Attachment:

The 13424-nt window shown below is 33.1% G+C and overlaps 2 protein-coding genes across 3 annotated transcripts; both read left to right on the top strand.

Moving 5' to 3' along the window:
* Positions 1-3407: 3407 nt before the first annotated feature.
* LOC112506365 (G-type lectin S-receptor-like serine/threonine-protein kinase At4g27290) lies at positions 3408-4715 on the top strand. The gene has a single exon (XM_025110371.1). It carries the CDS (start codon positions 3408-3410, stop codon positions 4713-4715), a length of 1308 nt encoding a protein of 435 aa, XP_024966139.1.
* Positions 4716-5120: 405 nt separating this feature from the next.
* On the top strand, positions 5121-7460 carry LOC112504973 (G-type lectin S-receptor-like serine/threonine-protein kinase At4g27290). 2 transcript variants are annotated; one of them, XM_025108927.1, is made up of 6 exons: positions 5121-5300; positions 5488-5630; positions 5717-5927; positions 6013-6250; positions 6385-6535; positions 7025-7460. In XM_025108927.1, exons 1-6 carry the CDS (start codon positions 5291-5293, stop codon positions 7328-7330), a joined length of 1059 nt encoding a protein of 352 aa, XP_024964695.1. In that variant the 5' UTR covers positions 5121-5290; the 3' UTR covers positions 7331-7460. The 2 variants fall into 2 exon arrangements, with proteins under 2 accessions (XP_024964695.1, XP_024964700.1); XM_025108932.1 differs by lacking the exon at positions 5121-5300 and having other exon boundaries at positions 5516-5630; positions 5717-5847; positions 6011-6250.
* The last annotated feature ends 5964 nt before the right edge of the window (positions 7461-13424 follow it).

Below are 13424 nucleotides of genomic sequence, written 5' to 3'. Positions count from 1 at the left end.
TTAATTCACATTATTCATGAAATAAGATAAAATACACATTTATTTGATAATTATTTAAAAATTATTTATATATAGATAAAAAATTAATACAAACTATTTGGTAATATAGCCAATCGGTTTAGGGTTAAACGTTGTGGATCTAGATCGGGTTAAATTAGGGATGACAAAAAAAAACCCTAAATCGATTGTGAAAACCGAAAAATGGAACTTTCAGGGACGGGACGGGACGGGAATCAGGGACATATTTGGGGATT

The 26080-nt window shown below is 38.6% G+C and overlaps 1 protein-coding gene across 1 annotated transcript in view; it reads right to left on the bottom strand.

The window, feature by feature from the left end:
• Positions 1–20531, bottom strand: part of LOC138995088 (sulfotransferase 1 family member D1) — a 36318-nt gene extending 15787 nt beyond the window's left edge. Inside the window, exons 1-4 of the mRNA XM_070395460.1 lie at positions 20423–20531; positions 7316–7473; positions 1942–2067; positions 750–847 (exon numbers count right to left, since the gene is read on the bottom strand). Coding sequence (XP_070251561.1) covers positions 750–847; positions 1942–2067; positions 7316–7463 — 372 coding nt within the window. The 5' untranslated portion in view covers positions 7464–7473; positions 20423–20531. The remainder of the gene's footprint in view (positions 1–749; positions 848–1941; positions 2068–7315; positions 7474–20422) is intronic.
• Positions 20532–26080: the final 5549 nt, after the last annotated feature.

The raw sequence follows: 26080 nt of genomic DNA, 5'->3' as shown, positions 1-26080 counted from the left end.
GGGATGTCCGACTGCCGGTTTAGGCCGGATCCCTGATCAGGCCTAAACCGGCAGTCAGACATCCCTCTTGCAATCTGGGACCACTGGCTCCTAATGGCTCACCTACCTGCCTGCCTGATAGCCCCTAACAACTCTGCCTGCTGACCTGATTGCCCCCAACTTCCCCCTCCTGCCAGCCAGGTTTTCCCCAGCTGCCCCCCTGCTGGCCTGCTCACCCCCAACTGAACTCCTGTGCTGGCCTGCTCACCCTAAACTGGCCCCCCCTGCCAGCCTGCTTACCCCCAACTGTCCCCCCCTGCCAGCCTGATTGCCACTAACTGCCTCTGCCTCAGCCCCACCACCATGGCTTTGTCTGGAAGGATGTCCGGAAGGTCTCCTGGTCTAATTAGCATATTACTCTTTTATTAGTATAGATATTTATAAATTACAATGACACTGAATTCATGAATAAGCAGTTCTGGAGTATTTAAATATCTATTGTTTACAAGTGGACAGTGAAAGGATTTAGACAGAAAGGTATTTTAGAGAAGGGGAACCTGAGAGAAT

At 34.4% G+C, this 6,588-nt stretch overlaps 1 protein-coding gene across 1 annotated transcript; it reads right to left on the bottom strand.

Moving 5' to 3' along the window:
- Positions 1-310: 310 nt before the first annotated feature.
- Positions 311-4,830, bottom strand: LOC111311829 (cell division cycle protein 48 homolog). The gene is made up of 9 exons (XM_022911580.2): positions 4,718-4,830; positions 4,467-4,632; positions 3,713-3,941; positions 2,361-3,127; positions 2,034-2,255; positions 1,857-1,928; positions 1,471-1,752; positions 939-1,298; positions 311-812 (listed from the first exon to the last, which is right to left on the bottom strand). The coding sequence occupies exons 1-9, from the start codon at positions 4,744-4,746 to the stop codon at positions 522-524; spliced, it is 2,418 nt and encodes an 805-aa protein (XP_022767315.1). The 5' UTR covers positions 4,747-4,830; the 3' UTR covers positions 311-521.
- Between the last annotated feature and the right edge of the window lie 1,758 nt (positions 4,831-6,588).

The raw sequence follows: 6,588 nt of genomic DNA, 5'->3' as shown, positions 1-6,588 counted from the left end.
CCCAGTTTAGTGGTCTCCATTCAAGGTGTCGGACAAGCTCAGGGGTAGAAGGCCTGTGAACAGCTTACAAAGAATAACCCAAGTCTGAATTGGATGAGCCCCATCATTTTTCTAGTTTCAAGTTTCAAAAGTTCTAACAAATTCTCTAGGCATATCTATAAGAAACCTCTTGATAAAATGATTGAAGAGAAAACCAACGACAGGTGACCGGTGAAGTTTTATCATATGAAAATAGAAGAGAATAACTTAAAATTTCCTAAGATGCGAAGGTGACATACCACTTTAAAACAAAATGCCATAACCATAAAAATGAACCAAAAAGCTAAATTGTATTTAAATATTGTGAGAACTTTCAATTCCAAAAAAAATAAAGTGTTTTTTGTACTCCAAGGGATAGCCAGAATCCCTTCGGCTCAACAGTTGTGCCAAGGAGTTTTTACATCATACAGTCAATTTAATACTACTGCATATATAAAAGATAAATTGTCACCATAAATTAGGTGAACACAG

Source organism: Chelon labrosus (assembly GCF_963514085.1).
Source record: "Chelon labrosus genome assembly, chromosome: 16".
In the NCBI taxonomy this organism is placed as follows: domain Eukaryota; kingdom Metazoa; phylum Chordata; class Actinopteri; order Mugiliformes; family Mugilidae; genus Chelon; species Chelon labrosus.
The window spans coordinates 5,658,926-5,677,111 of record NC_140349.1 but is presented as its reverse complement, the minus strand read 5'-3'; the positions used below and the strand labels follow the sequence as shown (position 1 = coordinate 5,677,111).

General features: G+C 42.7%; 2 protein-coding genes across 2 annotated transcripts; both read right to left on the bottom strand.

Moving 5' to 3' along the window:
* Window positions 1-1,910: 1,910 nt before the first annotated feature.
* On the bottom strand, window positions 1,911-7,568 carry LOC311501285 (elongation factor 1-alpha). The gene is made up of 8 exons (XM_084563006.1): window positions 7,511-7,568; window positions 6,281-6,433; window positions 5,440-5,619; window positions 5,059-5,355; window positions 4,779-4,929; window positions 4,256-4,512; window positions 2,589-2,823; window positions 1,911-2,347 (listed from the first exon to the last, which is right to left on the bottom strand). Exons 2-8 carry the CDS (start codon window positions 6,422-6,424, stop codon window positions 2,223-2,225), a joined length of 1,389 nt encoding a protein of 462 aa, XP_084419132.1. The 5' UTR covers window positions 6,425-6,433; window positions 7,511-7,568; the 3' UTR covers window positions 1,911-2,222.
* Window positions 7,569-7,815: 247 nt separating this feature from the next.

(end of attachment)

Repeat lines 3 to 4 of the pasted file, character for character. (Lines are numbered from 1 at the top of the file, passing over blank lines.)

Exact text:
* Positions 1-3407: 3407 nt before the first annotated feature.
* LOC112506365 (G-type lectin S-receptor-like serine/threonine-protein kinase At4g27290) lies at positions 3408-4715 on the top strand. The gene has a single exon (XM_025110371.1). It carries the CDS (start codon positions 3408-3410, stop codon positions 4713-4715), a length of 1308 nt encoding a protein of 435 aa, XP_024966139.1.